Jaguar Brings Back Tabbed Windows?
Excitement ran high recently on TidBITS Talk, when Jim Grisham mentioned that it seemed as though some of the behavior for Mac OS 9’s tabbed windows was partially available in Mac OS X 10.2 Jaguar. Further investigation showed that Apple may be aiming at returning tabbed windows to Mac OS X, but the feature isn’t quite there yet. Despite that disappointment (some of us here at TidBITS remain big fans of tabbed windows), Jaguar’s new capabilities with regard to obscured windows are welcome, and you might find them useful in your everyday work.
Pseudo Tabbed Windows — To see what caused all the excitement, first put your Dock on the left or right side of the screen. Then open a window in the Finder and drag it all the way to the bottom of the screen so only the title bar shows. It fits down there nicely, and, if the window is fairly narrow, even looks a bit like the tabs of old. Now drag a file onto the tabbed title bar and pause briefly. After about two seconds, the window smoothly slides up. (If you press the Spacebar while hovering over the tabbed title bar, the window pops up immediately.) Without letting up on the mouse button, drag the icon off the tabbed title bar, and the window smoothly slides back down, just like the tabbed windows of old. The problem is that if you actually drop the icon into the window in its open state, it stays open, which is not how tabbed windows worked.
Now, let’s say you want to get something out of this pseudo tabbed window. It has no tab to click, of course, but if you click the green zoom button, the window immediately zooms to a size large enough to display the contents of the folder. Click the green zoom button again, and it shrinks back down to the tabbed title bar look. (Occasionally, you may have to click the zoom button an extra time or two, as the Finder flips between different states for the window.) Again, it’s not quite the way tabbed windows worked, since they would open automatically when you clicked anywhere on the tab and close automatically as soon as you clicked outside the open window.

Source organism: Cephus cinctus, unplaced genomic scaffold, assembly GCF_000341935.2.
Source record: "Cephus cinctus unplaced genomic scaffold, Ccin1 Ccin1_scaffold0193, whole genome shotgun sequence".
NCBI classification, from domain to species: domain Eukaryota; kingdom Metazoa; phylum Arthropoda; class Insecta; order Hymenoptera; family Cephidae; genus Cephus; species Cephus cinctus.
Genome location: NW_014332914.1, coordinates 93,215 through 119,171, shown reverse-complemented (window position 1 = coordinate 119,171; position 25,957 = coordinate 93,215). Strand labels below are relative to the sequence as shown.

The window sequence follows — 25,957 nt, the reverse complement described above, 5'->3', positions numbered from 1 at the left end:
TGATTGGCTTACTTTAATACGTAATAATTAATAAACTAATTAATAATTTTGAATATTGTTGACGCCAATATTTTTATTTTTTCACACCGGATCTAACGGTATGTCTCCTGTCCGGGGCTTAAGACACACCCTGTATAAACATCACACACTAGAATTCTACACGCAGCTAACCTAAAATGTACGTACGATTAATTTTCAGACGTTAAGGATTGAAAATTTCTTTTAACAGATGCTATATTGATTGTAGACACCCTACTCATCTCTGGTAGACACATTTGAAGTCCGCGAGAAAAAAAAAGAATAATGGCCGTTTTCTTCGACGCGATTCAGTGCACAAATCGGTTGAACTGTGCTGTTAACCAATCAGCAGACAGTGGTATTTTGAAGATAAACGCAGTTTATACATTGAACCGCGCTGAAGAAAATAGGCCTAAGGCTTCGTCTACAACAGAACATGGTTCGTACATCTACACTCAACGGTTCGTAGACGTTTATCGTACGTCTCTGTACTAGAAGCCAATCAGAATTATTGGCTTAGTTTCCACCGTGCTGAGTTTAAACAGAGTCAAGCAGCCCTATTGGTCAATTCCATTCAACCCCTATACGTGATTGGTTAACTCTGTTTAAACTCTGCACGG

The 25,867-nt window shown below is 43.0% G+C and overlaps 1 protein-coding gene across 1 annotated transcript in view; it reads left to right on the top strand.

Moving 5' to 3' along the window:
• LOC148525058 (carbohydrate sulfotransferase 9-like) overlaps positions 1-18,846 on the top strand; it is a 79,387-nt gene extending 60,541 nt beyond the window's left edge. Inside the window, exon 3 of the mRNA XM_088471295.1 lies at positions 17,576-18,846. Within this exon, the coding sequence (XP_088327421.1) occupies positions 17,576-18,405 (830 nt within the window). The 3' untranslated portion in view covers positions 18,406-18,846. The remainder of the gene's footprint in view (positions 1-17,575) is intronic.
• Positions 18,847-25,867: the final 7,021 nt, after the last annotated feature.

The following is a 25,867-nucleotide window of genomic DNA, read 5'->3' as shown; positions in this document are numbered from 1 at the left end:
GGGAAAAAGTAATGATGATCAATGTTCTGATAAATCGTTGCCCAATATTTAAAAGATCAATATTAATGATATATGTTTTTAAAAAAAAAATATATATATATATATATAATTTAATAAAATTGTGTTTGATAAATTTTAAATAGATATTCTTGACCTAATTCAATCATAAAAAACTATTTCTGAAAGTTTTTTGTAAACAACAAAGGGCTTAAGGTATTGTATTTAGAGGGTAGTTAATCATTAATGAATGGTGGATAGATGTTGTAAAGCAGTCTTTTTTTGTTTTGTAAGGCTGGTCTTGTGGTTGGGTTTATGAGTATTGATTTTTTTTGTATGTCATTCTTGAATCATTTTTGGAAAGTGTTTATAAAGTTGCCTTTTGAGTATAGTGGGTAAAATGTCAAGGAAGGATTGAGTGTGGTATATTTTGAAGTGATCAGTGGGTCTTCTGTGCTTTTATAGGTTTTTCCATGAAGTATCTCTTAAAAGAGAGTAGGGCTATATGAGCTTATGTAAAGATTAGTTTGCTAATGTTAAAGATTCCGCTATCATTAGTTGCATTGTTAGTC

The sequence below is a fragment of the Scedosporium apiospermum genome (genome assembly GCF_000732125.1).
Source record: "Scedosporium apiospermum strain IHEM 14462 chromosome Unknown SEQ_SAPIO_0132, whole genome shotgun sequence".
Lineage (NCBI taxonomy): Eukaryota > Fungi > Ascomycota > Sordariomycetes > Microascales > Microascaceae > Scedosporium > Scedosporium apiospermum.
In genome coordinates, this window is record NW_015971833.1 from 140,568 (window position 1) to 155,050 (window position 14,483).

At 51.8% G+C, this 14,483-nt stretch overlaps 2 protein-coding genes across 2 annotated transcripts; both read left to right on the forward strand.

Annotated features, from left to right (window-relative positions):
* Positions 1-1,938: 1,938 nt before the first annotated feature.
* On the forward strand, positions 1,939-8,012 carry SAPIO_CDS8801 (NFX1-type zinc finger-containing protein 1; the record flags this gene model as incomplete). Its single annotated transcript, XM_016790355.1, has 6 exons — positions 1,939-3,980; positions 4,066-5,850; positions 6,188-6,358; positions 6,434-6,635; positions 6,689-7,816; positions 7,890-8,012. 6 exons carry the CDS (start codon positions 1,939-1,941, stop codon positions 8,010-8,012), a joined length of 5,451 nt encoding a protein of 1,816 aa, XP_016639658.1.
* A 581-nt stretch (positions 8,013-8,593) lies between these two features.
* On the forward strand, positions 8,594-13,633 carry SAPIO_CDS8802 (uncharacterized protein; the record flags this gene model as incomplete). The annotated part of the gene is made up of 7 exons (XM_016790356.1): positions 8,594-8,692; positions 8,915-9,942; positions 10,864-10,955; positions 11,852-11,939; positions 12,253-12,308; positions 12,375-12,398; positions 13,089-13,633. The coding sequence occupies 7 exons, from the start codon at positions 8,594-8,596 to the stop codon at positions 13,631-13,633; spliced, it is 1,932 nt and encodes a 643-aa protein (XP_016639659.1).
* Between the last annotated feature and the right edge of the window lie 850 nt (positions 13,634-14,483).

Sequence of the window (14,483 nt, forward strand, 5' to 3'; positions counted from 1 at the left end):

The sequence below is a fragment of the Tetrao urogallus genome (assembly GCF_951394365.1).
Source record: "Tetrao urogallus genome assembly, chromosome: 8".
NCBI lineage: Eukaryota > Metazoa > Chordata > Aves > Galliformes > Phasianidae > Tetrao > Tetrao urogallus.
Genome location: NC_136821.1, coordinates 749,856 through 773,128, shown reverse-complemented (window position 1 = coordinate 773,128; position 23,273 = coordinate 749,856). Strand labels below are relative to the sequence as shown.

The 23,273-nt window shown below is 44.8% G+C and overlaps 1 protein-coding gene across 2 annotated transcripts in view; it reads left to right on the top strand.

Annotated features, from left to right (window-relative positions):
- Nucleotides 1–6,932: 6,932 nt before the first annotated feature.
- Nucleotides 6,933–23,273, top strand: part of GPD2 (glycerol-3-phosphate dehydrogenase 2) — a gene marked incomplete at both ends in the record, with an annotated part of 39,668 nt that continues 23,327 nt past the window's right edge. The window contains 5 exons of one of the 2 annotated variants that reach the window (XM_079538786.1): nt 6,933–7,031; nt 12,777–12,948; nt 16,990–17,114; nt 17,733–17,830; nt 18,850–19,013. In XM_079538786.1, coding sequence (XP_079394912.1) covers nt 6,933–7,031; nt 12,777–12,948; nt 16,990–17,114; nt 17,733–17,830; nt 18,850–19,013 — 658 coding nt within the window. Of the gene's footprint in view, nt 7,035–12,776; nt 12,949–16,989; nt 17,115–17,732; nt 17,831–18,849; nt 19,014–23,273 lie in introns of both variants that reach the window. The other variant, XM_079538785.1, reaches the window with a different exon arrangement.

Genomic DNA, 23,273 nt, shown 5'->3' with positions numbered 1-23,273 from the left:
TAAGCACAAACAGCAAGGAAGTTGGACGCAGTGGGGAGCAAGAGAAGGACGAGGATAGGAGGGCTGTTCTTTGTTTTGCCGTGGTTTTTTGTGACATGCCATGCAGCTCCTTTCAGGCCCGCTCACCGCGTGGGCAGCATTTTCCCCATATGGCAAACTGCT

The behavior is slightly different if you put your Dock on the bottom of the screen. With the Dock showing, you can’t drag windows so only their title bar shows, and although dragging an icon to a visible portion of the window’s title bar does cause it to slide up and reveal the entire window, it’s hard to avoid dragging onto the Dock. You can hide the Dock by choosing Turn Hiding On from the hierarchical Dock menu in the Apple menu, but that doesn’t solve the problem entirely. You still can’t get only the window’s title bar to show, and dragging an icon all the way to the bottom of the screen causes the Dock to pop up.
But these behaviors provide a hint to the more generalized explanation of what is going on, which Gordon Meyer alerted us to on TidBITS Talk. In Jaguar, if you drag an icon onto a portion of a window that’s obscured, either by another window or because it’s partially off-screen, the Finder treats it like a spring-loaded folder, either by bringing the window to the front or moving it so you can see its contents. You can try this by shoving a window almost entirely off the left or right edge of the screen and then dragging an icon to it – you’ll see the window slide over smoothly. The effect is most striking if the window is in one of the lower corners of the screen, since then it slides up on a diagonal.
In short, though Jaguar doesn’t yet have tabbed windows, you can simulate some of how they worked, and no matter what, it’s good to know that dragging something to a partially obscured Finder window (you must be in the Finder when you start the drag) will cause that window to reveal itself.
Tabbed Application Launchers — If you like the tabbed window approach and want to use it in other contexts, check out Sig Software’s Drop Drawers X, an application launcher that offers a tabbed window interface. Also, the recently released DragThing 4.5, also an application launcher, offers a mode in which any of its docks can be turned into a drawer. Although both of these utilities offer extensive customization capabilities and numerous other features, neither exactly duplicates the basic functionality of Mac OS 9’s tabbed windows, which display the constantly updated contents of a folder.
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